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Daisy was a product of a world that Gatsby always glamorized but felt was always out of his grasp. From a young age, he sought to be rich, to be part of a shiny and radiant world. He observes her in this world, enchanted, and places her on a pedastel. After their encounter, she "disappears" back into her home, escaping again into the world he idolizes. Because Gatsby romanticizes Daisy, he doesn't ever see her clearly.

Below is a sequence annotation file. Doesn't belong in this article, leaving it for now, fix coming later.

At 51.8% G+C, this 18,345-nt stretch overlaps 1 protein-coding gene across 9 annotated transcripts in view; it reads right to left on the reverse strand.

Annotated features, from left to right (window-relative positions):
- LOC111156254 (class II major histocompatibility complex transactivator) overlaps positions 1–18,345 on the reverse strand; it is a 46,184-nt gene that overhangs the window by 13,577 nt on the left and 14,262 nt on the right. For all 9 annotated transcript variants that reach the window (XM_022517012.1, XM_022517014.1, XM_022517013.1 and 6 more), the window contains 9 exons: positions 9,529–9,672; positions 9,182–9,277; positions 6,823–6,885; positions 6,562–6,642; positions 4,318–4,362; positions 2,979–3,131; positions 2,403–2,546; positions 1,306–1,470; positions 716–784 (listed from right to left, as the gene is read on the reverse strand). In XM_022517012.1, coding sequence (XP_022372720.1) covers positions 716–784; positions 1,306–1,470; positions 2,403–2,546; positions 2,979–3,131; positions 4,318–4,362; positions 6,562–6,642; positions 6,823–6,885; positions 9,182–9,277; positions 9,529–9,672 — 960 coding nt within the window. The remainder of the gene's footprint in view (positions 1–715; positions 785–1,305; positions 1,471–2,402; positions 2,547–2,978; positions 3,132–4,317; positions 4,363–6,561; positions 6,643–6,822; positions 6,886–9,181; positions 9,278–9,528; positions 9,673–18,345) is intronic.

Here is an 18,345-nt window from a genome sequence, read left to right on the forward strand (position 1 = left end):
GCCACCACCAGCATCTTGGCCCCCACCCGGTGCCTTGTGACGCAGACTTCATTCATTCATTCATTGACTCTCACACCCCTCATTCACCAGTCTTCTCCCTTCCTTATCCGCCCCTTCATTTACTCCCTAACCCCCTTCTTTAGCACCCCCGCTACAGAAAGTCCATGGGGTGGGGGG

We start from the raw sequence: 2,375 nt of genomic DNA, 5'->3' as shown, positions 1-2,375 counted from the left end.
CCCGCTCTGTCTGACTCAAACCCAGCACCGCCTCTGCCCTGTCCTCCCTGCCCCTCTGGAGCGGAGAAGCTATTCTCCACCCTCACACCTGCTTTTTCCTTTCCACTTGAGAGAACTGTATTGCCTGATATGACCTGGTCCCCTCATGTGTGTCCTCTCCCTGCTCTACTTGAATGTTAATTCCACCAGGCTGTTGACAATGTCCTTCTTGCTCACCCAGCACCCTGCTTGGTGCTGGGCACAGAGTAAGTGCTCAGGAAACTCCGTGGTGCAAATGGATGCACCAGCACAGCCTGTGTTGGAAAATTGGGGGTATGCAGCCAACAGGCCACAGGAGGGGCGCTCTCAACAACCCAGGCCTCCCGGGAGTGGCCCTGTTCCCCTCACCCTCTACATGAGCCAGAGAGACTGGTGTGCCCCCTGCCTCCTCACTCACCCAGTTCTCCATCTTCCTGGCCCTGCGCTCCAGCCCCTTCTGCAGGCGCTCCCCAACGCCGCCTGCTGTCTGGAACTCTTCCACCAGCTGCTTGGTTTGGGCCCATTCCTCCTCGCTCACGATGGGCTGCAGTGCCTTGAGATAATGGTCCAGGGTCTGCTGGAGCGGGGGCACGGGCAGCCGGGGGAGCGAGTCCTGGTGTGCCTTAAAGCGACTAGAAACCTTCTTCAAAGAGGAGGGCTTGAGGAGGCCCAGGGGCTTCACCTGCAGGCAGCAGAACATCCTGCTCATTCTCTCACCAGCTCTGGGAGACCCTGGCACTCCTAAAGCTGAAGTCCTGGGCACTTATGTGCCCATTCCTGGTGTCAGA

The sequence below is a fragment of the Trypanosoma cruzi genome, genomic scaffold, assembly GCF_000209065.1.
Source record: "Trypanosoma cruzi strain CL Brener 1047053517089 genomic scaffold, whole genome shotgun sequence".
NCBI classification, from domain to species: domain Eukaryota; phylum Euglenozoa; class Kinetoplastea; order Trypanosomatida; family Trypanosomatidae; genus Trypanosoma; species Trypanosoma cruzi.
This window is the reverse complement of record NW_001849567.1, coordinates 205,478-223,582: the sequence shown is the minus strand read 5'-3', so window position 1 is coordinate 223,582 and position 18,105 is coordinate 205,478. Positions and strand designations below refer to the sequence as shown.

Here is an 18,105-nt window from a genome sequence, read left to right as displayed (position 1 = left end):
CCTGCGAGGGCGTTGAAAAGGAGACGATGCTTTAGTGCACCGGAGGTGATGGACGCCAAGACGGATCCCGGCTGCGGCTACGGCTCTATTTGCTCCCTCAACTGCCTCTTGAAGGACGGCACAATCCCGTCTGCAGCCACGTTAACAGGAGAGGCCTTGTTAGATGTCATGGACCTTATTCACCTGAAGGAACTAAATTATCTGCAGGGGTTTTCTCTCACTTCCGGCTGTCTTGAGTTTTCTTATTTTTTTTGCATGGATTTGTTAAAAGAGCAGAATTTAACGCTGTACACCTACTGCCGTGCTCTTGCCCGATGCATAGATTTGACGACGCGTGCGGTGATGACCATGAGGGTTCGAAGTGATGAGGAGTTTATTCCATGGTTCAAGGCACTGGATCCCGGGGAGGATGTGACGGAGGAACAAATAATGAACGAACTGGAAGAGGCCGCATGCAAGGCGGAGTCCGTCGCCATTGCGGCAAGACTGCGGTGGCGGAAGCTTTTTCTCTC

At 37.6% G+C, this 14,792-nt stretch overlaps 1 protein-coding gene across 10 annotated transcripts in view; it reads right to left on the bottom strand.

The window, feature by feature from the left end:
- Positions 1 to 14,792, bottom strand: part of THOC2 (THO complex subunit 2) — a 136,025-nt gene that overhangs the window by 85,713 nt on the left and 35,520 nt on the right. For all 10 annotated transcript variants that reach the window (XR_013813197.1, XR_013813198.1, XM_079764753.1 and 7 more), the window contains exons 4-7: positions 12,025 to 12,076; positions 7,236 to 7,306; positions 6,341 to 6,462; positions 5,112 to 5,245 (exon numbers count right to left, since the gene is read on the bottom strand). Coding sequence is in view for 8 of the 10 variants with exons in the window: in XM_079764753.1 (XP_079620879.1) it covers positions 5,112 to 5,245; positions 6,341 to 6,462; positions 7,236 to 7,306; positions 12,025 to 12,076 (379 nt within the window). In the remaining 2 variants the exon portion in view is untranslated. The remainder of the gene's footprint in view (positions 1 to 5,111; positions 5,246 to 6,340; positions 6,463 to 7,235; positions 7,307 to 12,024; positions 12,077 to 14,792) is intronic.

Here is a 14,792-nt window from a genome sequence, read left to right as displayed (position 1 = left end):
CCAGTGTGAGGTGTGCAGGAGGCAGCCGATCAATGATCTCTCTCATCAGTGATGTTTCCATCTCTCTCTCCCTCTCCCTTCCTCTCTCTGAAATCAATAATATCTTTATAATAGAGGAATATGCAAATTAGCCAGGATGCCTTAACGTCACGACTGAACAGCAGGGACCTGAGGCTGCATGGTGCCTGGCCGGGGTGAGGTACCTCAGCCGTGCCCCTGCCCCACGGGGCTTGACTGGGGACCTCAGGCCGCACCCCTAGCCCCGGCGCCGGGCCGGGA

Gatsby doesn't know the real Daisy. Gatsby constructs his own idea of Daisy, and it is false because in reality, he has not had the opportunity to know who Daisy has become. Gatsby last encounter with Daisy occurred when they were both young. He has built Daisy up over the years, fantasizing about what would happen when they finally come together again. Eventually, the fantasy becomes real to him. Gatsby believes every giggle, comment, or action by Daisy, as mysterious and appealing. This is most likely a defense mechanism, because he does not want to face the reality of the situation. By giving Daisy a mysterious air, this helps him continue his romantic notions.
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